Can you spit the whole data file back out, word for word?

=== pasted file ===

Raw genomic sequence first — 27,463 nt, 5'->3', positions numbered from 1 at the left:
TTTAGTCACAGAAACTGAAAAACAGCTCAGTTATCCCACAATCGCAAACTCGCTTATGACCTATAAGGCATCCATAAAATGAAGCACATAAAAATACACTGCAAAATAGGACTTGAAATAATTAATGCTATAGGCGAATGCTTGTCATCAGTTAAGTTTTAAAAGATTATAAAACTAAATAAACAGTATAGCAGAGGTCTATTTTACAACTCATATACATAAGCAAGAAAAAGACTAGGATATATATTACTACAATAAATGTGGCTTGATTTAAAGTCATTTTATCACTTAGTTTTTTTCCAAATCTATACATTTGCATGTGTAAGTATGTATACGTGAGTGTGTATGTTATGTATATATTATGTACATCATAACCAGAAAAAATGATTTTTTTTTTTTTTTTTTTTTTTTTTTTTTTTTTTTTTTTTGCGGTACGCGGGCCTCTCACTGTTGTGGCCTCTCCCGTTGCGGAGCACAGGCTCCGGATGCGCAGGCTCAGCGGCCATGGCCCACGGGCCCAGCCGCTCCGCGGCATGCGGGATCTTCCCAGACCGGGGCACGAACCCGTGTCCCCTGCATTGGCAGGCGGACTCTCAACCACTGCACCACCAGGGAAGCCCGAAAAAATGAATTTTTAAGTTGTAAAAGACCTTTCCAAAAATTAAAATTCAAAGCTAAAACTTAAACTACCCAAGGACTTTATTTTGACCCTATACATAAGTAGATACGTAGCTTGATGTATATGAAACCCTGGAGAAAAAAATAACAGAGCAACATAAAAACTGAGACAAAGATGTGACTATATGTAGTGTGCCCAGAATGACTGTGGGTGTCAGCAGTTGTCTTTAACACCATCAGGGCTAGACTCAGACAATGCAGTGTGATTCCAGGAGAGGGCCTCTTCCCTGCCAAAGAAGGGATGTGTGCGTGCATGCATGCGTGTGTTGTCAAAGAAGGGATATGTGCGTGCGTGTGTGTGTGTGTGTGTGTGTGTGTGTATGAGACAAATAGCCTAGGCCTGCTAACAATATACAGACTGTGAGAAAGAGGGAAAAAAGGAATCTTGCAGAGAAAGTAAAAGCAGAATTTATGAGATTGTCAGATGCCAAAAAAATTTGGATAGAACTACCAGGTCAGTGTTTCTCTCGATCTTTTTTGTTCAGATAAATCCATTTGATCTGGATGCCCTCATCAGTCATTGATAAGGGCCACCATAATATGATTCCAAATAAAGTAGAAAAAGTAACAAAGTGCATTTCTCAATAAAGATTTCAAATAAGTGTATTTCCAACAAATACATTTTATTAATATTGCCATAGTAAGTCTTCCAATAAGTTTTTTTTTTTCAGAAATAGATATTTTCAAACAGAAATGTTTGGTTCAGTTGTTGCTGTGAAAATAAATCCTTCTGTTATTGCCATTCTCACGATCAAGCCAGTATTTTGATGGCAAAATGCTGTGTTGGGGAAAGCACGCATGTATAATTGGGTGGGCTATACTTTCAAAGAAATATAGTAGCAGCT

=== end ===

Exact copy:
Raw genomic sequence first — 27,463 nt, 5'->3', positions numbered from 1 at the left:
TTTAGTCACAGAAACTGAAAAACAGCTCAGTTATCCCACAATCGCAAACTCGCTTATGACCTATAAGGCATCCATAAAATGAAGCACATAAAAATACACTGCAAAATAGGACTTGAAATAATTAATGCTATAGGCGAATGCTTGTCATCAGTTAAGTTTTAAAAGATTATAAAACTAAATAAACAGTATAGCAGAGGTCTATTTTACAACTCATATACATAAGCAAGAAAAAGACTAGGATATATATTACTACAATAAATGTGGCTTGATTTAAAGTCATTTTATCACTTAGTTTTTTTCCAAATCTATACATTTGCATGTGTAAGTATGTATACGTGAGTGTGTATGTTATGTATATATTATGTACATCATAACCAGAAAAAATGATTTTTTTTTTTTTTTTTTTTTTTTTTTTTTTTTTTTTTTTTGCGGTACGCGGGCCTCTCACTGTTGTGGCCTCTCCCGTTGCGGAGCACAGGCTCCGGATGCGCAGGCTCAGCGGCCATGGCCCACGGGCCCAGCCGCTCCGCGGCATGCGGGATCTTCCCAGACCGGGGCACGAACCCGTGTCCCCTGCATTGGCAGGCGGACTCTCAACCACTGCACCACCAGGGAAGCCCGAAAAAATGAATTTTTAAGTTGTAAAAGACCTTTCCAAAAATTAAAATTCAAAGCTAAAACTTAAACTACCCAAGGACTTTATTTTGACCCTATACATAAGTAGATACGTAGCTTGATGTATATGAAACCCTGGAGAAAAAAATAACAGAGCAACATAAAAACTGAGACAAAGATGTGACTATATGTAGTGTGCCCAGAATGACTGTGGGTGTCAGCAGTTGTCTTTAACACCATCAGGGCTAGACTCAGACAATGCAGTGTGATTCCAGGAGAGGGCCTCTTCCCTGCCAAAGAAGGGATGTGTGCGTGCATGCATGCGTGTGTTGTCAAAGAAGGGATATGTGCGTGCGTGTGTGTGTGTGTGTGTGTGTGTGTGTATGAGACAAATAGCCTAGGCCTGCTAACAATATACAGACTGTGAGAAAGAGGGAAAAAAGGAATCTTGCAGAGAAAGTAAAAGCAGAATTTATGAGATTGTCAGATGCCAAAAAAATTTGGATAGAACTACCAGGTCAGTGTTTCTCTCGATCTTTTTTGTTCAGATAAATCCATTTGATCTGGATGCCCTCATCAGTCATTGATAAGGGCCACCATAATATGATTCCAAATAAAGTAGAAAAAGTAACAAAGTGCATTTCTCAATAAAGATTTCAAATAAGTGTATTTCCAACAAATACATTTTATTAATATTGCCATAGTAAGTCTTCCAATAAGTTTTTTTTTTTCAGAAATAGATATTTTCAAACAGAAATGTTTGGTTCAGTTGTTGCTGTGAAAATAAATCCTTCTGTTATTGCCATTCTCACGATCAAGCCAGTATTTTGATGGCAAAATGCTGTGTTGGGGAAAGCACGCATGTATAATTGGGTGGGCTATACTTTCAAAGAAATATAGTAGCAGCT